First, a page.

Based on your experience, can you share 5 strategies that people can use to harness the sense of tenacity and do what naysayers think is impossible? (Please share a story or an example for each)

  1. Select no more than three goals to focus on at one time. Ideally, focusing only on one at a time. It’s important to write these goals down every single day. I do not currently do this but try to most days. Doing so allows you to check-in with your goal(s) and yourself to make sure that what you are working towards continues to align with your values and what you want out of life.
  2. Surround yourself with people who are doing the things that you want to do. If you are always the most experienced person in the room, you need to find yourself a new room to hang out in. Yes, it’s intimidating but once you show that you are serious those who are more experienced are often more than happy to help you move on to the next level. You just have to find the right people.
  3. Get comfortable being uncomfortable. Growth and change is uncomfortable but it’s simply a part of the process. In fact, if you are not uncomfortable in your pursuits then you aren’t pushing yourself hard enough. If you want change, you have to get out of your comfort zone. There’s no other way around it. Eventually, your comfort zone will expand and what was once scary is scary no longer, pushing you to new areas of growth.
  4. Know that there will be challenges but they don’t mean you are on the wrong path. If you are going after and working towards something that you truly desire, you must believe that it will be worth it. Even if you have to change course and try a different path, as long as you are working towards your goal, it will all be worth it in the end.
  5. If you are going after something big or something that is drastically different than anything you have ever done, you must build your support network. Yes, you will find that even among the most well-meaning of your friends and family there will be a never-ending supply of naysayers. Your support network must include people who truly want to see you succeed and who will push you to keep going even when times are challenging. If you surround yourself with people who have “been there, done that” it’s a heck of a lot easier to ride out all of the storms that will inevitably arise.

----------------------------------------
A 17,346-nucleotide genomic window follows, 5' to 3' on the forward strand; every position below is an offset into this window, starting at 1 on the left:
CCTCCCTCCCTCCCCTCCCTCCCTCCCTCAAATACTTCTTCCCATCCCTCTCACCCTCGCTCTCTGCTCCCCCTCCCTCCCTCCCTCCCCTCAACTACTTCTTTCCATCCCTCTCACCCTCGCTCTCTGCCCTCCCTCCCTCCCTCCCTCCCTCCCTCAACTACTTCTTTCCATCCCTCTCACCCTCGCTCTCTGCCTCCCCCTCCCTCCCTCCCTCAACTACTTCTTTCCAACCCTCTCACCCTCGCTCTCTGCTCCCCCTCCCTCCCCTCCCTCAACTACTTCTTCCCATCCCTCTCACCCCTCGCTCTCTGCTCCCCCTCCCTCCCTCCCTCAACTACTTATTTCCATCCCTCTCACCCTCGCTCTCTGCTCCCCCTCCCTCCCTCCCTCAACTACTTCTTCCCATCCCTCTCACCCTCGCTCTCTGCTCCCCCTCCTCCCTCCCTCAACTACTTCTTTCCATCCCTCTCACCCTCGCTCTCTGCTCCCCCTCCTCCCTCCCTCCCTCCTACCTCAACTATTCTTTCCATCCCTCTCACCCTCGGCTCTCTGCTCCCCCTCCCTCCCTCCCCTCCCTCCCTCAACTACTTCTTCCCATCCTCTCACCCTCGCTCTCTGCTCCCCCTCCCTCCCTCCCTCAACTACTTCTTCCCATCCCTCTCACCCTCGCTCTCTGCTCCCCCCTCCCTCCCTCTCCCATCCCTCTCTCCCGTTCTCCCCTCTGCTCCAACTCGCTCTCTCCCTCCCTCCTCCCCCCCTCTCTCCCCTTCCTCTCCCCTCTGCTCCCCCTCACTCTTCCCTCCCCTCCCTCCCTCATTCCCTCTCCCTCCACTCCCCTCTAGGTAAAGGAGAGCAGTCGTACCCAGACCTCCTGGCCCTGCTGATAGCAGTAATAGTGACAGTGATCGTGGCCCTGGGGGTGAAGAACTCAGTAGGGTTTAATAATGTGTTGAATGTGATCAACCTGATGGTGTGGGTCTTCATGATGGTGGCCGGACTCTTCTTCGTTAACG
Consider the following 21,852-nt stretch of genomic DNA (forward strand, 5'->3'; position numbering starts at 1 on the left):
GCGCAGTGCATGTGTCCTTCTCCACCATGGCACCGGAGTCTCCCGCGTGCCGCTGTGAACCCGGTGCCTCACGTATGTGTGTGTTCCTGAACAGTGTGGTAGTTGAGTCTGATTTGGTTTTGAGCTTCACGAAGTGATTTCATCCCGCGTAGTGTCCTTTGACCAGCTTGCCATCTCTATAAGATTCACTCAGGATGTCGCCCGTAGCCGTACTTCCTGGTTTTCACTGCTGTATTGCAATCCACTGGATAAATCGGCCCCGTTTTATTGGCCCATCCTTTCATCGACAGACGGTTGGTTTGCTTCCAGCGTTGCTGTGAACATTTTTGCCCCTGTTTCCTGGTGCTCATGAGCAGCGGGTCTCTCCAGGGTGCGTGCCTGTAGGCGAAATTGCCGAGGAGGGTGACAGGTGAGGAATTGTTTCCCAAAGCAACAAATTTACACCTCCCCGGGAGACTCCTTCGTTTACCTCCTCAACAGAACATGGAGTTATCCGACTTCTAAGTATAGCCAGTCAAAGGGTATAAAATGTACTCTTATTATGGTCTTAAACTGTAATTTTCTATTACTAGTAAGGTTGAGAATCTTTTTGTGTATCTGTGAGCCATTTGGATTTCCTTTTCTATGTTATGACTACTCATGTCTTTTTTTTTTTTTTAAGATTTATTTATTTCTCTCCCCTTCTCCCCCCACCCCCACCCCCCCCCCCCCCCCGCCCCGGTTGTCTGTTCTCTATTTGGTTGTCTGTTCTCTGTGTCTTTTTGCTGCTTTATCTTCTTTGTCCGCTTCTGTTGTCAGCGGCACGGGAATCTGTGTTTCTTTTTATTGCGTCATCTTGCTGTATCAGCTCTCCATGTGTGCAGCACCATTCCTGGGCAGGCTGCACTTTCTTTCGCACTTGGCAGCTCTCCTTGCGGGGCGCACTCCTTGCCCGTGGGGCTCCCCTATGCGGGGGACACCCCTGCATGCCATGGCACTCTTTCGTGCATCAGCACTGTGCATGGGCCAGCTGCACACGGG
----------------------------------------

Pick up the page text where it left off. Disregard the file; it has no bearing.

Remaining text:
What is your favorite quote or personal philosophy that relates to the concept of resilience?

ADD A JOKE OR REMOVE THIS FROM EARLIER. If you want something you’ve never had, you must do something you’ve never done. The pull towards a goal must be greater than the desire to remain the same, otherwise it will be too easy to give up once the challenges start piling on.

You are a person of great influence. If you could inspire a movement that would bring the most amount of good for the greatest number of people, what would that be? You never know what your idea can trigger.

NO MORE HUMBLE BEGININGS. Our mission is to give back to our local community through academic and career supports. I’m not yet sure what that will entail but it will be on a small scale in 2020. In 2021, we have plans to grow and expand the charitable side of our business. If we could eventually expand our efforts nationwide, well, that would truly be another dream come true!

Can our readers follow you on social media?

Yes, we haven’t been as active on social media as of yet but we plan to expand that side of our business in 2020 as well. You can follow us on Twitter

Thank you for these great stories. We wish you only continued success!



In-depth Interviews with Authorities in Business, Pop Culture, Wellness, Social Impact, and Tech. We use interviews to draw out stories that are both empowering and actionable.

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Candice Georgiadis

Candice Georgiadis is an active mother of three as well as a designer, founder, social media expert, and philanthropist.